June 6, 2011 §
Infographics don’t usually impress me, but this one from Search Engine Land, that it calls “The Periodic Table of SEO Ranking Factors”, is pretty clever and handy. It’s a good reminder that SEO is an involved, multi-dimensional effort that takes continuous care and curation (as a side note, that ensures that it isn’t “free”, just as PR is never free once you consider the full cost of delivery). You can download a full-page PDF here.
June 6, 2011 §
UPDATE: Microsoft’s announcement is in, and the winner is …
A platform enhancement. Albeit a pretty slick one. Xbox 360s powered by Bing and a subscription to the Live Marketplace will be able to use voice recognition to help users find access to content from sources such as Hulu Plus, Netflix, and ESPN. The capability will extend to live programming in regions where Microsoft has the required partnerships, such as Canal+ in France, Sky TV in the UK, and FOXTEL in Australia. It’s a given that the proliferation of content across platforms and media genres (linear, on-demand, games, etc.) poses a user experience challenge, and Microsoft’s announcement offers a unique solution. But it’s one of many, as many incumbents and newcomers seek to deliver the “ultimate programming guide”.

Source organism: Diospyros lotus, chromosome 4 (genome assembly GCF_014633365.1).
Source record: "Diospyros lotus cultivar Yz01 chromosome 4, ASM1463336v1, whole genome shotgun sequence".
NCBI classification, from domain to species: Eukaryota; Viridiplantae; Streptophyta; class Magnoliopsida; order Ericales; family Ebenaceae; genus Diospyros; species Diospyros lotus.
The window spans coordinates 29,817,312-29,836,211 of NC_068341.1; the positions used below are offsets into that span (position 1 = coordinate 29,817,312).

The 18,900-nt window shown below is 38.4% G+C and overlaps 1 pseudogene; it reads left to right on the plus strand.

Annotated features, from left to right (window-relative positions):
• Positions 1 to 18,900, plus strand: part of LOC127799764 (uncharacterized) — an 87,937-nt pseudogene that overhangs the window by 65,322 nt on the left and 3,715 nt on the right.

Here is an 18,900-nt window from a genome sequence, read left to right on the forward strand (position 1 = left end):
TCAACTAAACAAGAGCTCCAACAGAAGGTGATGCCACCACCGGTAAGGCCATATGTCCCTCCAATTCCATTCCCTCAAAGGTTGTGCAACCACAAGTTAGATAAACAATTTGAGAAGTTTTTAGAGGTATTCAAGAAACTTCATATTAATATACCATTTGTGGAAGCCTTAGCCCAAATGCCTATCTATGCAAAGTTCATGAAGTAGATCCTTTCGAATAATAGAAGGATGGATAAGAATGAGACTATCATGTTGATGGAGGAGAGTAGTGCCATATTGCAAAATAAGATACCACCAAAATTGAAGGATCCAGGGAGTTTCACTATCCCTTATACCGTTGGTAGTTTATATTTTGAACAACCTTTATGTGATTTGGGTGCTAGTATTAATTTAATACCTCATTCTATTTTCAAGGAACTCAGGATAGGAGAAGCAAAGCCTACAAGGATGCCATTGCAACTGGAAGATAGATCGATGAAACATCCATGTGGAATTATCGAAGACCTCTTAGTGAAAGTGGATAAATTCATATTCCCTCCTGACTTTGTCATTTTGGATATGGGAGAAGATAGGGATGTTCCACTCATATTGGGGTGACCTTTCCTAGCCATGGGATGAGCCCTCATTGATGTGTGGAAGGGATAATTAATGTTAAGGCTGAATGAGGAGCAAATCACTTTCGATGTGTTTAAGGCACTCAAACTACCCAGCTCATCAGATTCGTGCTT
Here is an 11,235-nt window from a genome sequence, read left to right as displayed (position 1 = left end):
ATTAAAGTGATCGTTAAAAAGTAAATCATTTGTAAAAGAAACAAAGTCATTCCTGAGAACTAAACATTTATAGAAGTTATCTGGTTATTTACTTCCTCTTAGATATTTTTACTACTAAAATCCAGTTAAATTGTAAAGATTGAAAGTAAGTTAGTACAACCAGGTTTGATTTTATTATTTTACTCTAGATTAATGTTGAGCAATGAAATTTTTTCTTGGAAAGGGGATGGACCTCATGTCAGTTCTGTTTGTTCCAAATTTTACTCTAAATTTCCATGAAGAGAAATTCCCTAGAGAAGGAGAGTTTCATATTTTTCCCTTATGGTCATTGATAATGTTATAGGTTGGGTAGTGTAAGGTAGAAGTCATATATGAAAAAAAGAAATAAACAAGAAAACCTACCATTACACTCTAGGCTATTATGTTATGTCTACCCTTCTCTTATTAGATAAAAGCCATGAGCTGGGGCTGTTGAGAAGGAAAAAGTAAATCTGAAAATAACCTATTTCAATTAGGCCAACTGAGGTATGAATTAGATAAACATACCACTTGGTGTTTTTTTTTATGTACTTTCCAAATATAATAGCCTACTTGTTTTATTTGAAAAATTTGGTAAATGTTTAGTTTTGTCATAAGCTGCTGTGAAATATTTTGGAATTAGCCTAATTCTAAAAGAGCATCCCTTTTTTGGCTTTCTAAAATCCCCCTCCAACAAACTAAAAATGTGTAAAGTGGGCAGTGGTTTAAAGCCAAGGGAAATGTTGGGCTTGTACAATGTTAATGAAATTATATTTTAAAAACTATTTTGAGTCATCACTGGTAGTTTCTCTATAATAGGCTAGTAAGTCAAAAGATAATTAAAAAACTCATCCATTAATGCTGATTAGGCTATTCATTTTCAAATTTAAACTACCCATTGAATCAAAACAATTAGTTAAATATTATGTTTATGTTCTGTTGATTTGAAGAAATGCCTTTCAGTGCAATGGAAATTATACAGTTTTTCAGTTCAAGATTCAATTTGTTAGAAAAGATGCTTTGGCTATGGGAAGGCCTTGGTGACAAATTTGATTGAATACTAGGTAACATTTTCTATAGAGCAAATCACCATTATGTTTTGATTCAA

Microsoft is expected to make a major Xbox LIVE – IPTV related announcement today at the E3 gaming conference. The rumors range from a Mediaroom enhancement (the platform that AT&T’s Uverse service uses to bring IPTV to its customers), to an a la carte service (competing with Netflix and Hulu Plus), to a full-on linear TV subscription service. A few reasons why I don’t expect Microsoft to announce the latter:
- The live TV business is a monster to get into. Huge fixed costs, and programming is getting even more expensive (not that Microsoft can’t afford it, but why would it?)
- The Xbox may be a trojan horse on which to launch a video service, but how many homes have multiple Xboxes connected throughout their home? If Microsoft were planning to compete with linear TV, it would need distribution (or a hardware extender, perhaps), that it doesn’t have today
- Moving from platform to B2C service would put it in contention with AT&T and any future partners it hopes to add. Counter to Apple’s, Microsoft’s strategy has always been to be the platform.
- Live TV is a competitive industry. In any given market, you have a cable company, perhaps a fiber option, and a couple satellite providers, not to mention over-the-air, and over-the-top alternatives. Microsoft, or any company wishing to enter the space, would need some pretty thick skin, if they hope to be successful.
So, we’ll see what they come up with, but I don’t think it will be the shocker that some are predicting.